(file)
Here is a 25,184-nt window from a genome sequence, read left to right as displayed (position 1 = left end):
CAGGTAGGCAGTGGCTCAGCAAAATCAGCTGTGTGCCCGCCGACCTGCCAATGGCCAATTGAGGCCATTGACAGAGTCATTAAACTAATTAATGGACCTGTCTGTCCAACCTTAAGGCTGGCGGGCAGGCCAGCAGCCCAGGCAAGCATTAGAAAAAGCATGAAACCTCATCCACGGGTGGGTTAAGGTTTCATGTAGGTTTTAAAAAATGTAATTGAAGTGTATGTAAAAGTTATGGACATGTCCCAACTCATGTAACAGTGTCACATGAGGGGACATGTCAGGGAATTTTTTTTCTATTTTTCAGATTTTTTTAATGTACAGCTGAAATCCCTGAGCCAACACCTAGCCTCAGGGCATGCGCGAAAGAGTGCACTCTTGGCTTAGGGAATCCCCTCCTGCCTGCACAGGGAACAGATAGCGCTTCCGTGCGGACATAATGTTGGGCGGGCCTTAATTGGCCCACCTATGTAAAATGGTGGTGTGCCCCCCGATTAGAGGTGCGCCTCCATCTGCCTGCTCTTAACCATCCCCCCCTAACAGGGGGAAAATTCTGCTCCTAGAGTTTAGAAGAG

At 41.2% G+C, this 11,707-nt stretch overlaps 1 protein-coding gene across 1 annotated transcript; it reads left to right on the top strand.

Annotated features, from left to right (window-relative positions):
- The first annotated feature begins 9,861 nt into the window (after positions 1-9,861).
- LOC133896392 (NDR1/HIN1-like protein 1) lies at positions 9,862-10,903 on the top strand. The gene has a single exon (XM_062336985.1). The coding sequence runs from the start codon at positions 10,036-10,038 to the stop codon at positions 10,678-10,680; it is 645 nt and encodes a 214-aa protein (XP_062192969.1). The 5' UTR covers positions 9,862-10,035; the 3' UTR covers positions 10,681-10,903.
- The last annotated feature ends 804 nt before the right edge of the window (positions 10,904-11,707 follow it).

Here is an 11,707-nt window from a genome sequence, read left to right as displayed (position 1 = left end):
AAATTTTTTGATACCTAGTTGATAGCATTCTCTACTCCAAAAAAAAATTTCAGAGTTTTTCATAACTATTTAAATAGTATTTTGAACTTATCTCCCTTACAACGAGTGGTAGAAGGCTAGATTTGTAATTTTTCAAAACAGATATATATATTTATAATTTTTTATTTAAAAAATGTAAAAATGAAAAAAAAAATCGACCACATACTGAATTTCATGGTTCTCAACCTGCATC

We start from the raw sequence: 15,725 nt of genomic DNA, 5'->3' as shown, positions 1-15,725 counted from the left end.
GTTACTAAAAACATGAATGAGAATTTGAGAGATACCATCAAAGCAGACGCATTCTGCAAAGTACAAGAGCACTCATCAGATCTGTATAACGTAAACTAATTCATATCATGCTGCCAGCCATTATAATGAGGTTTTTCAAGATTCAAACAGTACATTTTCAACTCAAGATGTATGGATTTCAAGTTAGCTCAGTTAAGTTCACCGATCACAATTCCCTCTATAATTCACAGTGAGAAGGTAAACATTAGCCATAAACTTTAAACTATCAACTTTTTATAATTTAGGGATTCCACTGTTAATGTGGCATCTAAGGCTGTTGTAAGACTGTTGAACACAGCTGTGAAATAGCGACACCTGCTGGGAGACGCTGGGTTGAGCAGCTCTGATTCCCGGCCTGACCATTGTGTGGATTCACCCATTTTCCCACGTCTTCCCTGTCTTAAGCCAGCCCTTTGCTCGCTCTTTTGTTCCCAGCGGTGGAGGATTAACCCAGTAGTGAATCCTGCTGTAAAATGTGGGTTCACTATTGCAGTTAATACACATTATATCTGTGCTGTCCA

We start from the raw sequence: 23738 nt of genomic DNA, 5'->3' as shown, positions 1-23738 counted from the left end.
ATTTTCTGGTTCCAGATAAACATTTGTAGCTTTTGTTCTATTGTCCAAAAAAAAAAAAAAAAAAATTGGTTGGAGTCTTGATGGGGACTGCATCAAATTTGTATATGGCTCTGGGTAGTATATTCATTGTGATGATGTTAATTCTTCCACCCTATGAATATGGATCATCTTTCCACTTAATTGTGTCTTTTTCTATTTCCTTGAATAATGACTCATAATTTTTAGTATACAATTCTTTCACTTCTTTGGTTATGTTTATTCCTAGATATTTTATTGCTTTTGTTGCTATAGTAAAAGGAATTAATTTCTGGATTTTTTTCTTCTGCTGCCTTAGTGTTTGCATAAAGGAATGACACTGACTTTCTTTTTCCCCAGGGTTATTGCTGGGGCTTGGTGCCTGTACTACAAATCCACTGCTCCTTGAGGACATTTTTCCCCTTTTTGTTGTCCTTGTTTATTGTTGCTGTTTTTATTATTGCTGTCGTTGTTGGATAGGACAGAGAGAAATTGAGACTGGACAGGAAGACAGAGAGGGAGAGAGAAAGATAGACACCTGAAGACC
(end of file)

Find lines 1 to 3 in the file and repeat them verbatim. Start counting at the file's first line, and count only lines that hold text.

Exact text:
Here is a 25,184-nt window from a genome sequence, read left to right as displayed (position 1 = left end):
CAGGTAGGCAGTGGCTCAGCAAAATCAGCTGTGTGCCCGCCGACCTGCCAATGGCCAATTGAGGCCATTGACAGAGTCATTAAACTAATTAATGGACCTGTCTGTCCAACCTTAAGGCTGGCGGGCAGGCCAGCAGCCCAGGCAAGCATTAGAAAAAGCATGAAACCTCATCCACGGGTGGGTTAAGGTTTCATGTAGGTTTTAAAAAATGTAATTGAAGTGTATGTAAAAGTTATGGACATGTCCCAACTCATGTAACAGTGTCACATGAGGGGACATGTCAGGGAATTTTTTTTCTATTTTTCAGATTTTTTTAATGTACAGCTGAAATCCCTGAGCCAACACCTAGCCTCAGGGCATGCGCGAAAGAGTGCACTCTTGGCTTAGGGAATCCCCTCCTGCCTGCACAGGGAACAGATAGCGCTTCCGTGCGGACATAATGTTGGGCGGGCCTTAATTGGCCCACCTATGTAAAATGGTGGTGTGCCCCCCGATTAGAGGTGCGCCTCCATCTGCCTGCTCTTAACCATCCCCCCCTAACAGGGGGAAAATTCTGCTCCTAGAGTTTAGAAGAG

At 41.2% G+C, this 11,707-nt stretch overlaps 1 protein-coding gene across 1 annotated transcript; it reads left to right on the top strand.